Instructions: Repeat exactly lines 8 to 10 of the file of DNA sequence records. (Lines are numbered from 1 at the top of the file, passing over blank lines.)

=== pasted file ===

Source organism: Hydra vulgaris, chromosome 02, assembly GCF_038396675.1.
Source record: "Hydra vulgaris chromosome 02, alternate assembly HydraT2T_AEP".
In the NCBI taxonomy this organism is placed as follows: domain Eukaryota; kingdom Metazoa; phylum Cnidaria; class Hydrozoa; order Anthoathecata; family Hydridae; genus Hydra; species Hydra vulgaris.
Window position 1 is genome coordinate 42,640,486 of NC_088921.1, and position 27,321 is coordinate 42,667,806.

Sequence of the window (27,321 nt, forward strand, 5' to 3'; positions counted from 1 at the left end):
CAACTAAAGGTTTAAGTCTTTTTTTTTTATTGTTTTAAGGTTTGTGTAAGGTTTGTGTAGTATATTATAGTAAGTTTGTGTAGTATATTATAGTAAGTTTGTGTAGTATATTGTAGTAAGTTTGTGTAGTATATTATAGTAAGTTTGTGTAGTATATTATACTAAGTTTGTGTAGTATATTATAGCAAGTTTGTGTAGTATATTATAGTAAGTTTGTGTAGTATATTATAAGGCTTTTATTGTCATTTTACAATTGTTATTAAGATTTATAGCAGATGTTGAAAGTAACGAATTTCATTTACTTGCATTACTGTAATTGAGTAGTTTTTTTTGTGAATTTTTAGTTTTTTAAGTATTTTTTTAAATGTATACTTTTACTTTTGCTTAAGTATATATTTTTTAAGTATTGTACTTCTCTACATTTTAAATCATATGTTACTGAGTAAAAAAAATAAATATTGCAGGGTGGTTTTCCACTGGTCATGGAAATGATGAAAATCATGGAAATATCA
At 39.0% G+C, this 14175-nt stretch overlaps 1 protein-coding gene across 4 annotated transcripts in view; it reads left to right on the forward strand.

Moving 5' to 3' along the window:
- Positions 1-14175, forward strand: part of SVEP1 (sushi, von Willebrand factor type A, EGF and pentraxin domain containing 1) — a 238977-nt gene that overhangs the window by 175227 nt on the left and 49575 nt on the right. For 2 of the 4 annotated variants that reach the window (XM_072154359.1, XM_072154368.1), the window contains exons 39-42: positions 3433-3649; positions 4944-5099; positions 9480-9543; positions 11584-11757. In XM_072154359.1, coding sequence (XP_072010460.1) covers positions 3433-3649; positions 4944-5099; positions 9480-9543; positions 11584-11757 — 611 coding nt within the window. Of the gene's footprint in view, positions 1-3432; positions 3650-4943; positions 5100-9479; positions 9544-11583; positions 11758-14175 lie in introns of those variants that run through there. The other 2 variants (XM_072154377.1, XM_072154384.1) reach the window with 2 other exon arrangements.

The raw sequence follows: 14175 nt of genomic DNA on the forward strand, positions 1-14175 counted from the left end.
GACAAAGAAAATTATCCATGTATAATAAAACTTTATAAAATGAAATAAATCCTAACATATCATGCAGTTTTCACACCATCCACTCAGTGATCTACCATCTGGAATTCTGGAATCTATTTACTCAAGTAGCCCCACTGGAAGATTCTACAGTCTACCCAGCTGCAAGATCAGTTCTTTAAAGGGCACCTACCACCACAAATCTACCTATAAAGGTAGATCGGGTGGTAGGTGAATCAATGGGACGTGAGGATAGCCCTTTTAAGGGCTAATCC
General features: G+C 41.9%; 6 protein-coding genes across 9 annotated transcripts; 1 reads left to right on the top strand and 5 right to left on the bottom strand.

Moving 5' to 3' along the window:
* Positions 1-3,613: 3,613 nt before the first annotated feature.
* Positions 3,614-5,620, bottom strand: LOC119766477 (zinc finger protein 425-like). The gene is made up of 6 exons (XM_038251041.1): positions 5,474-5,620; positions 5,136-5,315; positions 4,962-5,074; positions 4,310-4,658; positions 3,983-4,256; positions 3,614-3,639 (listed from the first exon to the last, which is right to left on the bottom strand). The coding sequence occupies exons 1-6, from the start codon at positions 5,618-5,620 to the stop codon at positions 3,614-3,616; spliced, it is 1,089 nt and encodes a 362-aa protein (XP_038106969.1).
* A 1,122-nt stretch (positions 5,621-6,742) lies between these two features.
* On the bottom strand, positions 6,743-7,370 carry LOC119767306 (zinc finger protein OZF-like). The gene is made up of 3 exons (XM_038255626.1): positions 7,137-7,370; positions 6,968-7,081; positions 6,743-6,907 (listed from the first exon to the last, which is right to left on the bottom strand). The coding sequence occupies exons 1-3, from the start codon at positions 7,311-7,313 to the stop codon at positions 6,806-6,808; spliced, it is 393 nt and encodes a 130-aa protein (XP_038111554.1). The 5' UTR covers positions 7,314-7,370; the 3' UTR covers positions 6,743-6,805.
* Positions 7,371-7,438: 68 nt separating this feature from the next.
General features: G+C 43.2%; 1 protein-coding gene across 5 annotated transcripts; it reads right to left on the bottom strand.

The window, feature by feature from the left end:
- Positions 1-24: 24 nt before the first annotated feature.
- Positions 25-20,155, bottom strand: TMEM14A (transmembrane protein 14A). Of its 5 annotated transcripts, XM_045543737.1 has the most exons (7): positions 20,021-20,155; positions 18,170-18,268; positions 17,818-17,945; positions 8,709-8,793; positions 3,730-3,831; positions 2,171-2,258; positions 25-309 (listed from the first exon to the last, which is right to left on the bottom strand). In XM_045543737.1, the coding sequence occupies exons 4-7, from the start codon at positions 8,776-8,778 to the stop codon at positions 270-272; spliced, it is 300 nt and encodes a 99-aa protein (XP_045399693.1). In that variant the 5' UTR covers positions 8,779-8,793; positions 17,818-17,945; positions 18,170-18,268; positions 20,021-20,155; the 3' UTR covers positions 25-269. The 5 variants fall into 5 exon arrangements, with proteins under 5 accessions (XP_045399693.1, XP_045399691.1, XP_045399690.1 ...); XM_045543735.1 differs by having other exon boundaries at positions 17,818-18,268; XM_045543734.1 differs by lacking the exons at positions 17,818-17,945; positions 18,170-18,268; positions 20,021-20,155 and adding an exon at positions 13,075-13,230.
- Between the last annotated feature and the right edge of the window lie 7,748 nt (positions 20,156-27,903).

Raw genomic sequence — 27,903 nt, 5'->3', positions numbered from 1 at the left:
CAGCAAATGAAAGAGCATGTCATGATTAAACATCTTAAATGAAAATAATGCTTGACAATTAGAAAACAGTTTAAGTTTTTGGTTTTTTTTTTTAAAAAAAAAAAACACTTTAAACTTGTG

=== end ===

Moving 5' to 3' along the window:
- Positions 1-14175, forward strand: part of SVEP1 (sushi, von Willebrand factor type A, EGF and pentraxin domain containing 1) — a 238977-nt gene that overhangs the window by 175227 nt on the left and 49575 nt on the right. For 2 of the 4 annotated variants that reach the window (XM_072154359.1, XM_072154368.1), the window contains exons 39-42: positions 3433-3649; positions 4944-5099; positions 9480-9543; positions 11584-11757. In XM_072154359.1, coding sequence (XP_072010460.1) covers positions 3433-3649; positions 4944-5099; positions 9480-9543; positions 11584-11757 — 611 coding nt within the window. Of the gene's footprint in view, positions 1-3432; positions 3650-4943; positions 5100-9479; positions 9544-11583; positions 11758-14175 lie in introns of those variants that run through there. The other 2 variants (XM_072154377.1, XM_072154384.1) reach the window with 2 other exon arrangements.

The raw sequence follows: 14175 nt of genomic DNA on the forward strand, positions 1-14175 counted from the left end.